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Lewis v. State

Supreme Court of Delaware

July 30, 2015

ALFRED MAURICE LEWIS, JR., Defendant Below, Appellant,
v.
STATE OF DELAWARE, Plaintiff Below, Appellee.

Submitted: May 28, 2015.

Court Below – Superior Court of the State of Delaware in and for New Castle County Cr. ID No. 1311017538

Before HOLLAND, VALIHURA and VAUGHN, Justices.

ORDER

KAREN L. VALIHURA, JUSTICE.

This 30th day of July 2015, upon consideration of the appellant's brief filed pursuant to Supreme Court Rule 26(c), his attorney's motion to withdraw, and the State's response, it appears to the Court that:

(1) The appellant, Alfred Maurice Lewis, Jr., is incarcerated at the James T. Vaughn Correctional Center. While incarcerated on November 21, 2013, Lewis was found to be in possession of a cell phone and a cell phone charger. Lewis was arrested and indicted on two counts of Promoting Prison Contraband.

(2) On June 5, 2014, Lewis pled guilty to both counts of Promoting Prison Contraband. At the guilty plea proceeding, the State noted that it would be filing a motion to declare Lewis a habitual offender.

(3) On July 17, 2014, the State filed a motion to declare Lewis a habitual offender based on Lewis' 1997 guilty plea on a charge of Receiving Stolen Property, 2002 guilty plea on a charge of a Burglary in the Second Degree, and 2011 guilty plea on Assault in the Second Degree as a lesser included offense of Attempted Murder in the First Degree. Lewis did not oppose the habitual offender motion. At sentencing on August 29, 2014, the Superior Court declared Lewis a habitual offender under 11 Del. C. § 4214(a) and sentenced him to a total of six months at Level V, ninety days for each conviction of Promoting Prison Contraband. This is Lewis' direct appeal.

(4) On appeal, Lewis' appellate counsel ("Counsel")[1] has filed a brief and a motion to withdraw under Supreme Court Rule 26(c) ("Rule 26(c)").[2] Counsel asserts that, based upon a complete and careful examination of the record, there are no arguably appealable issues. Lewis has submitted several claims for the Court's consideration. The State has responded to Lewis' claims and has moved to affirm the Superior Court's judgment.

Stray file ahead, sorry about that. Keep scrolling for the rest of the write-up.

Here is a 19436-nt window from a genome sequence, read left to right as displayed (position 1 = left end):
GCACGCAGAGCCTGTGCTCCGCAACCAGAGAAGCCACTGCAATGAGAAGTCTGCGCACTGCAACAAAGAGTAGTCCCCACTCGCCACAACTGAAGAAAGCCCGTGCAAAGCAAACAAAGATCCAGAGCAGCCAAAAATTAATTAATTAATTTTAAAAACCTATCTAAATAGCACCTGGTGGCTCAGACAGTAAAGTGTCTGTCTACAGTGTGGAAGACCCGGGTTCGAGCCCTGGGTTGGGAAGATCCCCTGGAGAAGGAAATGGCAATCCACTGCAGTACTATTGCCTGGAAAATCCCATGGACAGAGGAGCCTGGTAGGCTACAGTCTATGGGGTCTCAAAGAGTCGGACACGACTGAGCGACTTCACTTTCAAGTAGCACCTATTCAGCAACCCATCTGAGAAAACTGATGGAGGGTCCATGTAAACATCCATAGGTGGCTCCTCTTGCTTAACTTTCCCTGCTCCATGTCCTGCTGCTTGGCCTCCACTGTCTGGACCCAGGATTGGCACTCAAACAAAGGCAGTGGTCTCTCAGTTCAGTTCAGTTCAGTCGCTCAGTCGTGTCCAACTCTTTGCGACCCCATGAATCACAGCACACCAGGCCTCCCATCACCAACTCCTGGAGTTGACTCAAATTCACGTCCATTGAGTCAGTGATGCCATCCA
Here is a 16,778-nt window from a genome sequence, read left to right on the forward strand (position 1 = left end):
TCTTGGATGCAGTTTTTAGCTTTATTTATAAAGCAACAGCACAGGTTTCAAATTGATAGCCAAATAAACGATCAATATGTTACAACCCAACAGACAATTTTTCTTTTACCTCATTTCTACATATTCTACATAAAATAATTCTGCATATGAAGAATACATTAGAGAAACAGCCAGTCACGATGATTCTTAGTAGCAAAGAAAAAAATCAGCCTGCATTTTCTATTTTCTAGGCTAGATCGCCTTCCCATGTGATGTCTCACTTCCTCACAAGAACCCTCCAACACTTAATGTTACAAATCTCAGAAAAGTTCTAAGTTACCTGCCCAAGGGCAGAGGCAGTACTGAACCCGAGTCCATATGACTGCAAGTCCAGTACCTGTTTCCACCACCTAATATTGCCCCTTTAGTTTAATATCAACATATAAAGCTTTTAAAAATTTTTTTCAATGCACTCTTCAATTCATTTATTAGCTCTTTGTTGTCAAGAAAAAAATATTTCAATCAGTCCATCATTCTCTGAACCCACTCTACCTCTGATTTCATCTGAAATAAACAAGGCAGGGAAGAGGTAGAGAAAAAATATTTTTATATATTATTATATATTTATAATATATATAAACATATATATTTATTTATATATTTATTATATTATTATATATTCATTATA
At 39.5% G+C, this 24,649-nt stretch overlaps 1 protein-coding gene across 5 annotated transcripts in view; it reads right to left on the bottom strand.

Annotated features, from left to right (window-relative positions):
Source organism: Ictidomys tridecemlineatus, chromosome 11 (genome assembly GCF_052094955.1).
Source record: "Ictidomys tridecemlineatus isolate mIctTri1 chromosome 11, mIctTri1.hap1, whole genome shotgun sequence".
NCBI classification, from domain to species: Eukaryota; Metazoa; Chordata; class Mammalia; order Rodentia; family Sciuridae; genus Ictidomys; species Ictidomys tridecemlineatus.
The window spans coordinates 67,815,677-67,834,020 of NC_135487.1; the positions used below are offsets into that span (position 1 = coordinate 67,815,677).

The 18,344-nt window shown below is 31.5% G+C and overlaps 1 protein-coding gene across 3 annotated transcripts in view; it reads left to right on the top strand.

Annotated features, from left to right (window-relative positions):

(5) When reviewing a motion to withdraw and an accompanying brief under Rule 26(c), this Court must be satisfied that Counsel has made a conscientious examination of the record and the law for arguable claims.[3] The Court must also conduct its own review of the record and determine "whether the appeal is indeed so frivolous that it may be decided without an adversary presentation."[4]

(6) On appeal, Lewis contends that his indictment for two counts of Promoting Prison Contraband constituted "multiplicity, " or the charging of a single offense in more than one count of the indictment, and subjected him to impermissible selective prosecution.[5] Also, Lewis contends that the Superior Court violated his right to due process when, in April 2014, it did not rule on his pro se "motion to dismiss or merge counts of indictment" but instead referred the motion to his defense counsel under Superior Court Criminal Rule 47.[6] Lewis' claims were not raised in the Superior Court proceedings. Our review is limited to plain error.[7]